high sensitivity CRP and risk of cardiovascular (CV) disease (CVD)

Last reviewed 03/2021

  • according to the Framingham study, 50% of CHD occurs in patients with below average LDL-cholesterol (LDL-C) levels. Therefore, it has been suggested that risk assessment should not rely purely on LDL-C measurements
  • there is evidence that CRP had a stronger predictive value for the risk of CHD events than LDL-C in the Physicians Health Study. Furthermore, while cholesterol does not predict stroke, data would suggest that CRP does

CRP as a risk factor for cardiovascular disease

  • CRP has a half-life of 18-20 hours; there is no circadian rhythm associated with CRP levels
  • CRP levels are independent of age, smoking status and cholesterol levels; CRP is consistent across sex and ethnic groups
  • High sensitivity CRP has been used as a means of assessing cardiovascular risk
    • low risk < 1 mg/L
    • moderate risk 1-3 mg/L
    • high risk > 3mg/L
  • data suggest that the C-reactive protein level is a stronger predictor of cardiovascular events than the LDL cholesterol level and that it adds prognostic information to that conveyed by the Framingham risk score (1)
  • data suggest that CRP levels may be useful in identifying apparently healthy men who are at an increased long-term risk of sudden cardiac death (2)
  • many studies have reported that CRP predicts cardiovascular events, even after adjusting for traditional risk factors. In the Honolulu Heart study, CRP was predictive of events even up to 20 years later
  • there is evidence that CRP has a predictive power that was additive to that of cholesterol and that both CRP and LDL-C were markers that identified two different sets of high-risk CHD patients
  • CRP levels can be used to predict the development of type II diabetes in patients, even after adjustment for patient body weight. Furthermore, it has been reported that for each symptom of the metabolic syndrome present, mean CRP levels were increased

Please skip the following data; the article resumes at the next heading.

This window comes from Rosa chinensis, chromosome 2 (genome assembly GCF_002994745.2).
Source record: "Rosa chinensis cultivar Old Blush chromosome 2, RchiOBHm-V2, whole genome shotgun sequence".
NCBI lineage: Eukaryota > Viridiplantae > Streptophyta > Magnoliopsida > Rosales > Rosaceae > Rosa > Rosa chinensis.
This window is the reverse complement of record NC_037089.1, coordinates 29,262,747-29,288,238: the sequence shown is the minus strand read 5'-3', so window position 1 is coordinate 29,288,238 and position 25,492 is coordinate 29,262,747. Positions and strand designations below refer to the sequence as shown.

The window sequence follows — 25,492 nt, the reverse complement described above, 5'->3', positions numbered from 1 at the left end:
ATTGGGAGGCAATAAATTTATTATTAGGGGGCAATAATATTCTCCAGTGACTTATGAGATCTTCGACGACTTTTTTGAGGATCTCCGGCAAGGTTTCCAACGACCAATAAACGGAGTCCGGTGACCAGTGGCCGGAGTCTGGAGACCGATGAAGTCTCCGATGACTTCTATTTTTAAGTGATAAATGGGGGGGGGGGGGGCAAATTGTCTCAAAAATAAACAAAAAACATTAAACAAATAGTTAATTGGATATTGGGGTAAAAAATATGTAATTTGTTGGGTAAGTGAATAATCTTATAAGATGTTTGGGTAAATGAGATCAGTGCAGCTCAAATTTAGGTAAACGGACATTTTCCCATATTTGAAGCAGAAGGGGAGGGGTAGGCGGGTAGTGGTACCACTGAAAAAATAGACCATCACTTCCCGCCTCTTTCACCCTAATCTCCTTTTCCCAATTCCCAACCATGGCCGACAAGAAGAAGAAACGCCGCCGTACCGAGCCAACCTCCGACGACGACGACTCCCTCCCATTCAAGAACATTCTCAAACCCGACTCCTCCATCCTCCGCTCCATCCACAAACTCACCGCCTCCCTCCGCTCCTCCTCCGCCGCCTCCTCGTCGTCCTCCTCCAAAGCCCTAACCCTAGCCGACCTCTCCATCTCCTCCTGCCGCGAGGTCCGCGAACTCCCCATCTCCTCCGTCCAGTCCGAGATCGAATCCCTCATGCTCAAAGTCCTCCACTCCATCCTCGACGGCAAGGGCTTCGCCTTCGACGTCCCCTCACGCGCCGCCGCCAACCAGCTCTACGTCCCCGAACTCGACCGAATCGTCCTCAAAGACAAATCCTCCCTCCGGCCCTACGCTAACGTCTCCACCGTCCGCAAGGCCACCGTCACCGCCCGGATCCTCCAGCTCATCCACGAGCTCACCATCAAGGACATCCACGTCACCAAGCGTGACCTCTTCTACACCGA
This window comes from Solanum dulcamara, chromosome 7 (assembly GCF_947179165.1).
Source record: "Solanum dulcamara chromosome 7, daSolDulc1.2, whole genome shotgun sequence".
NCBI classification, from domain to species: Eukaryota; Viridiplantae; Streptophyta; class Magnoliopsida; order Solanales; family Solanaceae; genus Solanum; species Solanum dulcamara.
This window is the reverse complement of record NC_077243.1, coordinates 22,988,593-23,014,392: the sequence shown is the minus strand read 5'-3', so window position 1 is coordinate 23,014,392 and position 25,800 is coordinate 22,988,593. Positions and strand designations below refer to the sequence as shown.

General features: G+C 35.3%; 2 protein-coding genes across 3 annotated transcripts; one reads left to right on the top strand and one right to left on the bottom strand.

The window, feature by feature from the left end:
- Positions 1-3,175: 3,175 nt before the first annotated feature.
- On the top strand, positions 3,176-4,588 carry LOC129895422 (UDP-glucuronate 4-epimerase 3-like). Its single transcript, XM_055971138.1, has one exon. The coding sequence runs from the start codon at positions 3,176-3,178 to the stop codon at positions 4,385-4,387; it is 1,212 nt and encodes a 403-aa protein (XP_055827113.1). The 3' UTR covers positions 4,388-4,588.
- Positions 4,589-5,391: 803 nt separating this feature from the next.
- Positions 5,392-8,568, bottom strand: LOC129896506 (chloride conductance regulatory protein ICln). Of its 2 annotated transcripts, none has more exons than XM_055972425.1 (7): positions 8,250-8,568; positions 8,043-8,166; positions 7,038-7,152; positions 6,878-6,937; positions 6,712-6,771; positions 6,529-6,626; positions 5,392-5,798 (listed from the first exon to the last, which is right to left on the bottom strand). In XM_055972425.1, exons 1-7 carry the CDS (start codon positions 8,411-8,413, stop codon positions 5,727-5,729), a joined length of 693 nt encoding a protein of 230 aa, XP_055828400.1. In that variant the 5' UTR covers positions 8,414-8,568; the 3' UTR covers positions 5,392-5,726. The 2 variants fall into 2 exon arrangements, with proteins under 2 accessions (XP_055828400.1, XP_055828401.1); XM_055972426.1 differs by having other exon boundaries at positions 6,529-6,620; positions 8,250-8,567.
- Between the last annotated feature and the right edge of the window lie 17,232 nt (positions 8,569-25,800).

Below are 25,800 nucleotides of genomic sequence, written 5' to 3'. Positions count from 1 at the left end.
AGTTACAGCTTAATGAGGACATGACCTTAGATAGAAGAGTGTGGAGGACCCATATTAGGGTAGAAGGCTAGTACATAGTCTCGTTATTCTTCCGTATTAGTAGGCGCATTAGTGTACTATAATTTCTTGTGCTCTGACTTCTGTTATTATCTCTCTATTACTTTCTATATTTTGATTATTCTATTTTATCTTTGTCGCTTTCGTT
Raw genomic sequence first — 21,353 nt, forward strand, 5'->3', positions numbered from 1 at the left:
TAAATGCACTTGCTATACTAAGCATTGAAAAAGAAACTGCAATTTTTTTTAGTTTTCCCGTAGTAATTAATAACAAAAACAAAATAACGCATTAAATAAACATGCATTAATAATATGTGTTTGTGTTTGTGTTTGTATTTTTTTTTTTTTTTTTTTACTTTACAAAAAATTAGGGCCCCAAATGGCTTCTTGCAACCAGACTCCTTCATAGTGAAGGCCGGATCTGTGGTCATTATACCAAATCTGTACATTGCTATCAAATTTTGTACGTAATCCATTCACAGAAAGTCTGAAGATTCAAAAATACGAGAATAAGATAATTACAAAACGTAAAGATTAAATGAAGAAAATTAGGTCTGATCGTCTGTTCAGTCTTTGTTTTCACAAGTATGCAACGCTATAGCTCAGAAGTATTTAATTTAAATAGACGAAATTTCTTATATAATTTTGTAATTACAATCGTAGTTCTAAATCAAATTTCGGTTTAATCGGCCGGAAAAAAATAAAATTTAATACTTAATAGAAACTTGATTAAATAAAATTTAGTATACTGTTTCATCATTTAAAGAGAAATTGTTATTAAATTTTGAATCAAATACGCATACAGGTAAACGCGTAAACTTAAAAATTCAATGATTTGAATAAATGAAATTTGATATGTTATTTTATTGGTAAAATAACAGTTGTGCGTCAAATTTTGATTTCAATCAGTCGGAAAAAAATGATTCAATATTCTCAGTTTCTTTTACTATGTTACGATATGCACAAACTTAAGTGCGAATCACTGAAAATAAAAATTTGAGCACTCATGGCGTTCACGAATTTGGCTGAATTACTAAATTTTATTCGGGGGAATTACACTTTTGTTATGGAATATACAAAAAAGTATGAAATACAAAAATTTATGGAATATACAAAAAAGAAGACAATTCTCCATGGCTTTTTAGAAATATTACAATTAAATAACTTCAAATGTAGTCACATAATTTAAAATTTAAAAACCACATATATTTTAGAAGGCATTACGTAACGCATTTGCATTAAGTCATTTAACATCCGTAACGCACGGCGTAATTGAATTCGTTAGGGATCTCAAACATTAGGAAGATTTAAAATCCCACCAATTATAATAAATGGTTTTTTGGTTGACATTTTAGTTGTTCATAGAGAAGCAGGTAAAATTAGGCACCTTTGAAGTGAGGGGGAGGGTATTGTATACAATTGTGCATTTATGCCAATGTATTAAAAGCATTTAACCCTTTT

• CRP as a screening tool
    • an epidemiological study (the third National Health and Nutrition Examination Survey) provides evidence that suggests that elevated CRP levels in the general population are in large measure attributable to traditional CHD risk factors. The study authors also conclude that "... Moreover, CRP level elevation is rare in the absence of borderline or abnormal risk factors. As such, CRP measurements may have limited clinical utility as a screening tool beyond other known CHD risk factors" (3)
    • CRP has been examined as a risk factor in the Framingham study and the authors concluded that elevated CRP level provided no further prognostic information beyond traditional office risk factor assessment to predict future major CVD and major coronary heart disease in this population sample (4)
      • a BHF factfile (5) considered the added value of including CRP as a factor with the Framingham score. The review stated that "CRP levels had little impact for patients shown to be at high (2% per annum) or low (< 1% per annum) risk of CHD by the conventional Framingham score. For those at intermediate (1- 2% per annum) risk,measuring CRP level could in theory help to stratify risk further. However, the usefulness of this approach has not yet been clearly shown.."
  • statin use and reduction of CRP
    • use of intensive statin therapy leads to a lower CRP level independent of the presence of single or multiple cardiovascular risk factors (6)
    • even among patients receiving intensive statin therapy, a lower CRP level was observed in patients with the fewest coronary risk factors present, suggesting that control of multiple risk factors may be a means to further achieve lower CRP levels (6)
    • the use of rosuvastatin in the JUPITER study (7) revealed the benefits of reducing cardiovascular risk in patients with relatively low LDL but increased levesl of CRP:
      • entry criterion of a low-density lipoprotein (LDL) cholesterol level of less than 130 mg per deciliter (3.4 mmol per liter) is below the currently recommended threshold for initiating pharmacologic treatment for primary prevention, although treatment at this level is indicated in patients who have clinical coronary disease or diabetes
      • in JUPITER, a high-sensitivity C-reactive protein level of 2.0 mg per liter or higher was an additional entry criterion to identify higher-risk subjects
      • trial of nearly 18,000 patients was stopped, with only 1.9 of its proposed 4 years of follow-up concluded, when the data and safety monitoring board noted a significant reduction in the primary end point among participants assigned to receive rosuvastatin (142 primary events, vs. 251 in the placebo group; hazard ratio, 0.56; 95% confidence interval [CI], 0.46 to 0.69)